The New York Yankees desperately need Gerrit Cole to come through in the clutch.
The Yankees have dug themselves a two-game hole against the Houston Astros in the American League Championship Series, failing to deliver in key situations and striking out a combined 30 times over the first two games at Minute Maid Park in Houston.
Now, the Yankees will hand the ball back to their ace on normal rest as they return home to try and counter-punch the Astros’ opening barrage in Game 3 Saturday at Yankee Stadium. First pitch is 5:07 p.m.
“Regardless, if it’s 2-0 or if it’s 1-1 or it’s 0-2, it can’t affect the way I go about my business,” Cole said Thursday night following the Yankees’ Game 2 loss.
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“We all have a job to do. We play each and every game in and of itself, play each and every pitch within each and every game until there’s no more pitches to play, win or lose.”
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Heading into the postseason, questions swirled about who should make the Yankees’ Game 1 start against the Cleveland Guardians: Cole or Nestor Cortes.
Cole helped silence his doubters with his performance in the ALDS on the heels of a disappointing abbreviated start in last season’s lopsided loss to the Boston Red Sox in the AL Wild Card game.
Cole boosted the Yankees to a 4-1 win over the Guardians in the division series opener with eight strikeouts and one earned run allowed in 6.1 innings, and then answered the call in a must-win Game 4 in hostile territory to help the Yankees stave off elimination.
With the Yankees’ backs against the wall, Cole picked up another eight strikeouts and brushed aside a rock-the-baby taunt by Cleveland’s Josh Naylor after giving up his lone run on a solo shot.
Now, Cole will look to deliver once again in a key spot.
“Hopefully he can go out, and I feel like we’ve done a decent job of attacking these guys, hopefully he can hold them down and get us off to a good start and then we can do enough offensively,” Aaron Boone said. “We know we’re up against it, certainly, but we look forward to going out and trying to win a baseball game and that’s kind of as far as we look into it.”
This time, it will come against his former team in his home ballpark, where he always dreamed he would one day pitch.
“There’s a part of every baseball player that I think really enjoys making the fan base happy, just enjoys making the people in the ballpark happy, or vice-versa if you’re in an opposing team’s ballpark,” Cole said. “Anytime that we can go back there, we worked really hard to be in this position, worked really hard to get through the division series, so we’re excited to celebrate that hard work at the beginning of the game with the fans and excited to get after baseball.”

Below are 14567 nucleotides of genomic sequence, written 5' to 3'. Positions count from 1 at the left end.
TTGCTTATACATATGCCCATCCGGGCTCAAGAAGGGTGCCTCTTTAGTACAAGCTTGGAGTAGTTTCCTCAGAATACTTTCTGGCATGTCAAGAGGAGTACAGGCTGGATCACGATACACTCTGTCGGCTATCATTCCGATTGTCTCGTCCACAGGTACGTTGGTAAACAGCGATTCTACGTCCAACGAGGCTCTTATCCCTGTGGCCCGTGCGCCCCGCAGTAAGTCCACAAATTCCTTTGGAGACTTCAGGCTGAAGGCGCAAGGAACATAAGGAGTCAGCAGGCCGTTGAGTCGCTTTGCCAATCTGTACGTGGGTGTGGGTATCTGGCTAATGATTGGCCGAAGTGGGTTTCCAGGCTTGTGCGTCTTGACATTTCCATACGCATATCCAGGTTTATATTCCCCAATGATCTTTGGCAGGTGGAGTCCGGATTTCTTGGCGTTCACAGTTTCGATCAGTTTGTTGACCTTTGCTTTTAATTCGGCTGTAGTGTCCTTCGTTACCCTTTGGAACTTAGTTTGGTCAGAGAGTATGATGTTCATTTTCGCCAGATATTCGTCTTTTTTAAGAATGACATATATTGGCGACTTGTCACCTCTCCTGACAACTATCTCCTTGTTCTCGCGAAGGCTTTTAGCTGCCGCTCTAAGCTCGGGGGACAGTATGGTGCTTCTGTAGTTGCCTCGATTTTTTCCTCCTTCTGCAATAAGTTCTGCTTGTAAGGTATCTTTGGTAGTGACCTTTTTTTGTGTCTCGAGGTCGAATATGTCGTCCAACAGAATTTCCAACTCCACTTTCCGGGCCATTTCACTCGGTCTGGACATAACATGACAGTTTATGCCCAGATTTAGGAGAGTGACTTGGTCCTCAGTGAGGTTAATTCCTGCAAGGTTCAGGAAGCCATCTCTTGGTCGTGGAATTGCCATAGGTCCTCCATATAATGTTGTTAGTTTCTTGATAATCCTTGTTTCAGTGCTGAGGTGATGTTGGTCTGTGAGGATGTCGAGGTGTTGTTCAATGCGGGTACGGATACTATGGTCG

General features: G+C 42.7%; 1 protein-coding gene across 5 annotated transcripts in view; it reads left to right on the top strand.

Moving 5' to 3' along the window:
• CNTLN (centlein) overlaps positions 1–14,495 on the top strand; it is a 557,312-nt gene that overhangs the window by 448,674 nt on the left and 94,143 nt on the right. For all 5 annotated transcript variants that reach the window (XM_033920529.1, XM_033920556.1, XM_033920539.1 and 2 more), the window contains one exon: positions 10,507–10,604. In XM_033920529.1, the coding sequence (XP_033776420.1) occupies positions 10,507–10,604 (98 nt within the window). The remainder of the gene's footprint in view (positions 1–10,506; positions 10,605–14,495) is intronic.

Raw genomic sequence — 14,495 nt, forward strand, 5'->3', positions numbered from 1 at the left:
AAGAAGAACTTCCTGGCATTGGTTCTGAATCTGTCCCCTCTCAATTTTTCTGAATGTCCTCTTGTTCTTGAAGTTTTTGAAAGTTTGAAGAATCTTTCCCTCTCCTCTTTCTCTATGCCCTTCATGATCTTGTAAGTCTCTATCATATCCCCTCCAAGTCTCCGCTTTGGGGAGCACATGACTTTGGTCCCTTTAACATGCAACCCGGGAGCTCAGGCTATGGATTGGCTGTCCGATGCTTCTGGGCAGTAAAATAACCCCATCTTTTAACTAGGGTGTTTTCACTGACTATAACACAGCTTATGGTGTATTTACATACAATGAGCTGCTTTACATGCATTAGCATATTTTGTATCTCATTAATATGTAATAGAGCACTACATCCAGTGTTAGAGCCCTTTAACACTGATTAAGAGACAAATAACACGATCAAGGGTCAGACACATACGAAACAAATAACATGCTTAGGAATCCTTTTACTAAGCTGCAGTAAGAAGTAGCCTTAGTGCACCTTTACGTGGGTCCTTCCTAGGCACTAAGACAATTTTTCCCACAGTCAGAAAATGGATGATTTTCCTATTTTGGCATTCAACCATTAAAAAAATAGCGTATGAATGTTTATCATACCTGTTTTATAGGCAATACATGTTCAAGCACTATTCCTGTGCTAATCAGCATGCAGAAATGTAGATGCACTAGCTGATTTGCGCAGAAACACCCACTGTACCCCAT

Saturday is not an elimination game, though it certainly feels like it.
A 3-0 deficit against the defending American League champions would certainly spell disaster. During the regular season, the Yankees lost five out of seven to the Astros, and the postseason has gone even worse thus far.
The Astros have struck the critical blows in the opening two games, with solo home runs by Yuli Gurriel and Chas McCormick off Yankees reliever Clarke Schmidt, boosting them to a 4-1 win in Game 1, and Alex Bregman plating all three of the Astros’ runs with a three-run homer off Luis Severino in Wednesday’s 3-2 result.
Cole says he expects the margin for error to be razor-thin against the all-too-familiar offensive juggernauts on Saturday. He cited the Astros’ six-run comeback in an extra-inning win over the Seattle Mariners in ALDS Game 1 as reason to remain engaged with every pitch.
“It’s tough to narrow it down to one thing, but probably one characteristic that connects all the dots is the way they play together,” Cole said. ‘Whatever it is in any given game, they’re going to try to gang tackle you really and play till the whistle blows, like what they would say in the NFL.
“It’s just a very team-oriented mentality, and I feel that’s probably a commonality amongst any good teams or any teams that are getting this deep in the postseason.”
But Gerrit Cole can’t do it alone
Over the last two seasons, Cole has had success against the Astros, but he needs a little bit of help.
On June 25, he allowed one run over seven innings with eight strikeouts at home, but the offense came up empty in a 3-0 loss. And one of the Yankees’ most memorable starts of 2021 was Cole’s complete-game, 129-pitch shutout against the Astros when Boone could not pry the ball out of his hands during a ninth-inning visit.
It might take that same type of performance to change the direction of the series.
“Gerrit’s pretty consistent in how he goes about things and his process and I feel like pretty intense no matter what,” Boone said. “He’s locked in every day and really one of those guys that’s hooked up every day and invested in everything, even on the days he doesn’t pitch. On the days he’s pitching, there’s an energy and a focus and intensity that I don’t think really changes based on score.”
Cole knows he can’t do anything to rectify the Yankees’ offensive struggles, but he can do his part by shutting down the Astros at Yankee Stadium.
“I feel like I should probably dedicate all my focus to Houston hitters, really.” Cole said. “That’s probably the best way to combat that.”